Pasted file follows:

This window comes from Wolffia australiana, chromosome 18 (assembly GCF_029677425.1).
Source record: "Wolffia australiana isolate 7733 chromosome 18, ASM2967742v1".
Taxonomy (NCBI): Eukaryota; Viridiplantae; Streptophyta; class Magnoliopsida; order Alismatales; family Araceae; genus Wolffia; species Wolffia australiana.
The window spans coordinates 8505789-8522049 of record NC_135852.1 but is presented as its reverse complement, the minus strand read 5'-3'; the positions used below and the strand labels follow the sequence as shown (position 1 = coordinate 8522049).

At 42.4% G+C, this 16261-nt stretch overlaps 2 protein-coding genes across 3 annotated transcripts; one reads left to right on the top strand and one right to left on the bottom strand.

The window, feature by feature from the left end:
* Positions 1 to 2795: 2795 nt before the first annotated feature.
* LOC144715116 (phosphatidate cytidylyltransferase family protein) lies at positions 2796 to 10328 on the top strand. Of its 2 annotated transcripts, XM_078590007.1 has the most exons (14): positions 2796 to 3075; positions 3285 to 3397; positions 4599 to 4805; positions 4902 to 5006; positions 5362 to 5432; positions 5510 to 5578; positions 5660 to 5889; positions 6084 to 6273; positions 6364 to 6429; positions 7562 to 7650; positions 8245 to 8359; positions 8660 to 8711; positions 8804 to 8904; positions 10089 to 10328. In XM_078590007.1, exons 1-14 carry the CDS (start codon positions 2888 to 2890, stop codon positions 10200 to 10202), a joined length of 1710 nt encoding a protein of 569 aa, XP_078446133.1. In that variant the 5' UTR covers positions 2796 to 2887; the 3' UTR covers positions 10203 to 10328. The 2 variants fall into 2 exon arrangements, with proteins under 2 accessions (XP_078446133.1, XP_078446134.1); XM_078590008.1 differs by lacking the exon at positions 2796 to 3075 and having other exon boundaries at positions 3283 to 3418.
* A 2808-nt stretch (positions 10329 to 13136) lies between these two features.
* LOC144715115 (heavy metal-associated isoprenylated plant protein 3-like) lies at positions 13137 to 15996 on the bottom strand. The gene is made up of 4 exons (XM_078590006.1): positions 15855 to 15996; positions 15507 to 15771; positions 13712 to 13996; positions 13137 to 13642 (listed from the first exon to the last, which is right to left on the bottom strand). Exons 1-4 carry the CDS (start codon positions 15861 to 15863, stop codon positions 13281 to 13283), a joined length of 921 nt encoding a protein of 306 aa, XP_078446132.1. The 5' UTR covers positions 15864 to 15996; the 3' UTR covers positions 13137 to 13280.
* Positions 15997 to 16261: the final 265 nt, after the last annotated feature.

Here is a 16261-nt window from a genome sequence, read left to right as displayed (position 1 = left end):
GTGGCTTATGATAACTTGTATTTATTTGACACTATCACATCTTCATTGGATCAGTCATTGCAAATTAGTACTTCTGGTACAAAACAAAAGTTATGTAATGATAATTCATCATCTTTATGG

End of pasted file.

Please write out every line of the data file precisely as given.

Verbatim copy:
This window comes from Wolffia australiana, chromosome 18 (assembly GCF_029677425.1).
Source record: "Wolffia australiana isolate 7733 chromosome 18, ASM2967742v1".
Taxonomy (NCBI): Eukaryota; Viridiplantae; Streptophyta; class Magnoliopsida; order Alismatales; family Araceae; genus Wolffia; species Wolffia australiana.
The window spans coordinates 8505789-8522049 of record NC_135852.1 but is presented as its reverse complement, the minus strand read 5'-3'; the positions used below and the strand labels follow the sequence as shown (position 1 = coordinate 8522049).

At 42.4% G+C, this 16261-nt stretch overlaps 2 protein-coding genes across 3 annotated transcripts; one reads left to right on the top strand and one right to left on the bottom strand.

The window, feature by feature from the left end:
* Positions 1 to 2795: 2795 nt before the first annotated feature.
* LOC144715116 (phosphatidate cytidylyltransferase family protein) lies at positions 2796 to 10328 on the top strand. Of its 2 annotated transcripts, XM_078590007.1 has the most exons (14): positions 2796 to 3075; positions 3285 to 3397; positions 4599 to 4805; positions 4902 to 5006; positions 5362 to 5432; positions 5510 to 5578; positions 5660 to 5889; positions 6084 to 6273; positions 6364 to 6429; positions 7562 to 7650; positions 8245 to 8359; positions 8660 to 8711; positions 8804 to 8904; positions 10089 to 10328. In XM_078590007.1, exons 1-14 carry the CDS (start codon positions 2888 to 2890, stop codon positions 10200 to 10202), a joined length of 1710 nt encoding a protein of 569 aa, XP_078446133.1. In that variant the 5' UTR covers positions 2796 to 2887; the 3' UTR covers positions 10203 to 10328. The 2 variants fall into 2 exon arrangements, with proteins under 2 accessions (XP_078446133.1, XP_078446134.1); XM_078590008.1 differs by lacking the exon at positions 2796 to 3075 and having other exon boundaries at positions 3283 to 3418.
* A 2808-nt stretch (positions 10329 to 13136) lies between these two features.
* LOC144715115 (heavy metal-associated isoprenylated plant protein 3-like) lies at positions 13137 to 15996 on the bottom strand. The gene is made up of 4 exons (XM_078590006.1): positions 15855 to 15996; positions 15507 to 15771; positions 13712 to 13996; positions 13137 to 13642 (listed from the first exon to the last, which is right to left on the bottom strand). Exons 1-4 carry the CDS (start codon positions 15861 to 15863, stop codon positions 13281 to 13283), a joined length of 921 nt encoding a protein of 306 aa, XP_078446132.1. The 5' UTR covers positions 15864 to 15996; the 3' UTR covers positions 13137 to 13280.
* Positions 15997 to 16261: the final 265 nt, after the last annotated feature.

Here is a 16261-nt window from a genome sequence, read left to right as displayed (position 1 = left end):
GTGGCTTATGATAACTTGTATTTATTTGACACTATCACATCTTCATTGGATCAGTCATTGCAAATTAGTACTTCTGGTACAAAACAAAAGTTATGTAATGATAATTCATCATCTTTATGG